In the following, it will be convenient to group together the terms in the Fourier expansion related to elements having the same number of nonzero entries, the so-called elementary components of the function (Chicano et al., 2011). We identify here three components related to the terms in which |a|=0, |a|=1, and |a|=2. The definition of the elementary components are:
formula
44
formula
45
formula
46
where we omit the variable in f[0] to highlight that it is a constant (function). The fitness function f(x) is just the sum of these three terms: f(x)=f[0]+f[1](x)+f[2](x).

7.1  The Average Fitness in Hamming Regions

We can use the Fourier expansion of the previous section to compute the average value of the fitness function in an arbitrary Hamming region (ball or sphere) of size r. Let correspond to a map of TRXs to channels. Let denote the Hamming ball of radius r around x. Substituting into Equation (21) results in an expression for this average value of f in B.
formula
47
where , , and are given by Equation (18).
The same can be done for the spheres. Let denote the Hamming sphere of radius r centered on x, a map from TRXs to channels. Then we have
formula
48
where , , and are given by Equation (17).
Note that in the simplest case, when r = 1, we have |S|=(q−1)n and the above equation simplifies to
formula
Substituting the proper values for we have
formula

As in the case of the graph coloring problem, the higher moments of the frequency distribution of the values of the fitness function could easily be computed using the method presented in Section 4.2.

7.2  Expectation-Optimal Mutation Rate

Let us now particularize the results of Section 5 to the case of the frequency assignment problem. The following theorem presents the main result.

Theorem 7:
In the frequency assignment problem, the expected value of the fitness function after the mutation of a solution x with probability is given by:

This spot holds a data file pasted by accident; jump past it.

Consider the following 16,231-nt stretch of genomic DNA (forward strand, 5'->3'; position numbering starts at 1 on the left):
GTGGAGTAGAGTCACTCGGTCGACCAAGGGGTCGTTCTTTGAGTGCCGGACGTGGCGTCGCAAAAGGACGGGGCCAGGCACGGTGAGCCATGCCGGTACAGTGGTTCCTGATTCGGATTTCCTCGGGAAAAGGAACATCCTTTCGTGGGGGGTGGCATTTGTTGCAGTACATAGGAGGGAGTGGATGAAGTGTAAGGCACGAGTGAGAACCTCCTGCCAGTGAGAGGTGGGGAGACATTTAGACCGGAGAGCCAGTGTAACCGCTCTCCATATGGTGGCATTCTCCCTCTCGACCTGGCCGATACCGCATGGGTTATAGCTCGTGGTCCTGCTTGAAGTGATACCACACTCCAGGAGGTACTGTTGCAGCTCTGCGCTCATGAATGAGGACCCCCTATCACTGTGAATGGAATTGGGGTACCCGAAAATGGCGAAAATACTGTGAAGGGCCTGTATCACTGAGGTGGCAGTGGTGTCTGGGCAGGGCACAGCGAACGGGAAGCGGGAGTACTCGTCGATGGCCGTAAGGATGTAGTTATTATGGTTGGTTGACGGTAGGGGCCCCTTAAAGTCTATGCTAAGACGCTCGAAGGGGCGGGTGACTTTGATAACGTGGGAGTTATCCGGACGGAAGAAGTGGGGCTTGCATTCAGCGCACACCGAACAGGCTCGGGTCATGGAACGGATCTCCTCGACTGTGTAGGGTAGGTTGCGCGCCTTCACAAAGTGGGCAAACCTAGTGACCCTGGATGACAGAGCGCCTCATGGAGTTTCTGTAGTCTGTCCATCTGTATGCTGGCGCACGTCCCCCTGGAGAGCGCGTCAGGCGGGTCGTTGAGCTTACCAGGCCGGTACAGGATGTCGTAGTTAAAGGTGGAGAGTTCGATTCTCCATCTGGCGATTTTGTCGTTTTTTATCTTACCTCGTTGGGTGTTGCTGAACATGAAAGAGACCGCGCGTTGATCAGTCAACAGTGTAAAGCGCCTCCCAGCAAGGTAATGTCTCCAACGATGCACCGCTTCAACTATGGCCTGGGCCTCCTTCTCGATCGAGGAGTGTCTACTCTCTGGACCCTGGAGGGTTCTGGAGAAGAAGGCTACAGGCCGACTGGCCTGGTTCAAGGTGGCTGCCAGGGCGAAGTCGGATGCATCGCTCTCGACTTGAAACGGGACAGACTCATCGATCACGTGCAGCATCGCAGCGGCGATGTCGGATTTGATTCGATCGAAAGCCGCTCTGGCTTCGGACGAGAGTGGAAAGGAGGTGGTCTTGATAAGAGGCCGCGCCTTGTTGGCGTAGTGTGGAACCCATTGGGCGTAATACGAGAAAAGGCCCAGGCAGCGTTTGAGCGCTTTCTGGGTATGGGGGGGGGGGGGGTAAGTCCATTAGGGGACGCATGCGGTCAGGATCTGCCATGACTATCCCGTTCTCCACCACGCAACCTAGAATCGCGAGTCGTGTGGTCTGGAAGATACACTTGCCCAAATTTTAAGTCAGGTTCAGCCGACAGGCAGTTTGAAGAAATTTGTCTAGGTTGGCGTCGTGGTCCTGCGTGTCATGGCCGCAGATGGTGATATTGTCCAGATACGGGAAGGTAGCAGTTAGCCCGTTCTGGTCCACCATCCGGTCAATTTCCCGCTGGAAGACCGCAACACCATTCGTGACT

formula
49
Proof:
According to Theorem 4, the fitness function of the graph coloring problem can be written as:
formula
50
Then, using Equation (26) we can write the expected value after mutation as:
formula
and using the definition of f[0], f[1](x), and f[2](x) given in Equations (44), (45), and (46) we have
formula
51
which proves the statement.

According to the previous theorem, the expected value of the fitness function after a mutation is a quadratic equation with respect to the mutation rate . However, the analysis of this quadratic equation provides more information than in the case of the graph coloring problem. The reason is that the frequency assignment is not an elementary landscape and the behavior of the elementary components f[1](x) and f[2](x) is different, in general, from the behavior of f(x).

We are interested in finding the expectation-optimal mutation rate for a given solution x. Let us consider two cases:

  • Casef[2](x)=0: In this case, Equation (49) is a linear equation in and the expectation-optimal mutation rate must be in one of the extremes of the interval: or . In particular, since we are minimizing, the expectation-optimal mutation rate will be if f[1](x)>0 and if f[1](x)<0. In the case where f[1](x)=0, the mutation rate is irrelevant, and the expected value of the fitness function is f[0].

  • Case: By deriving Equation (49) with respect to , we can find the vertex of the parabola, which is:
    formula
    52